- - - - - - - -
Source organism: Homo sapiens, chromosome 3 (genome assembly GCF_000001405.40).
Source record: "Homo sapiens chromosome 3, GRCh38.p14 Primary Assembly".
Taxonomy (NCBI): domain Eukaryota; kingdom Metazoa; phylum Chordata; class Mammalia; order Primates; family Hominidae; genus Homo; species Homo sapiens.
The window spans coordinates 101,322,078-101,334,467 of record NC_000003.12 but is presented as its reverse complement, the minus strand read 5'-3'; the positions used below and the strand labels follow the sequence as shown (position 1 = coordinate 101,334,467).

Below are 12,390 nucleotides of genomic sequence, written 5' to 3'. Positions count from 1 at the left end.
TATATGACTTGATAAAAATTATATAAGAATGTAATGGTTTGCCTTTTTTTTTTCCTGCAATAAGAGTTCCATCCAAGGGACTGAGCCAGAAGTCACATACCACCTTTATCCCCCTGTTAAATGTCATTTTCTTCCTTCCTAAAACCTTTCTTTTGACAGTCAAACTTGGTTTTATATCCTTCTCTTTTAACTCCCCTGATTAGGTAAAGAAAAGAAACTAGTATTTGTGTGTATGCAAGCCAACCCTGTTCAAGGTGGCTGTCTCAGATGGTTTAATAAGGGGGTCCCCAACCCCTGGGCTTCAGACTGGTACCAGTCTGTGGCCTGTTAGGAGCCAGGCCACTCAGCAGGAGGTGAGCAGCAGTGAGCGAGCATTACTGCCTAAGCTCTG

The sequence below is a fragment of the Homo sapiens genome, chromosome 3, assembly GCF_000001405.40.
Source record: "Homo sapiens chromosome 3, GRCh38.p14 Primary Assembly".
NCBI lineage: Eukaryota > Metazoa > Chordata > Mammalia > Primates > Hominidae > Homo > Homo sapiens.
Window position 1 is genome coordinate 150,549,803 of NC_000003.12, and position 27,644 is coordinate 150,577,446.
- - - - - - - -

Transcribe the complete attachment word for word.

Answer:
Source organism: Homo sapiens, chromosome 3 (genome assembly GCF_000001405.40).
Source record: "Homo sapiens chromosome 3, GRCh38.p14 Primary Assembly".
Taxonomy (NCBI): domain Eukaryota; kingdom Metazoa; phylum Chordata; class Mammalia; order Primates; family Hominidae; genus Homo; species Homo sapiens.
The window spans coordinates 101,322,078-101,334,467 of record NC_000003.12 but is presented as its reverse complement, the minus strand read 5'-3'; the positions used below and the strand labels follow the sequence as shown (position 1 = coordinate 101,334,467).

Below are 12,390 nucleotides of genomic sequence, written 5' to 3'. Positions count from 1 at the left end.
TATATGACTTGATAAAAATTATATAAGAATGTAATGGTTTGCCTTTTTTTTTTCCTGCAATAAGAGTTCCATCCAAGGGACTGAGCCAGAAGTCACATACCACCTTTATCCCCCTGTTAAATGTCATTTTCTTCCTTCCTAAAACCTTTCTTTTGACAGTCAAACTTGGTTTTATATCCTTCTCTTTTAACTCCCCTGATTAGGTAAAGAAAAGAAACTAGTATTTGTGTGTATGCAAGCCAACCCTGTTCAAGGTGGCTGTCTCAGATGGTTTAATAAGGGGGTCCCCAACCCCTGGGCTTCAGACTGGTACCAGTCTGTGGCCTGTTAGGAGCCAGGCCACTCAGCAGGAGGTGAGCAGCAGTGAGCGAGCATTACTGCCTAAGCTCTG

The sequence below is a fragment of the Homo sapiens genome, chromosome 3, assembly GCF_000001405.40.
Source record: "Homo sapiens chromosome 3, GRCh38.p14 Primary Assembly".
NCBI lineage: Eukaryota > Metazoa > Chordata > Mammalia > Primates > Hominidae > Homo > Homo sapiens.
Window position 1 is genome coordinate 150,549,803 of NC_000003.12, and position 27,644 is coordinate 150,577,446.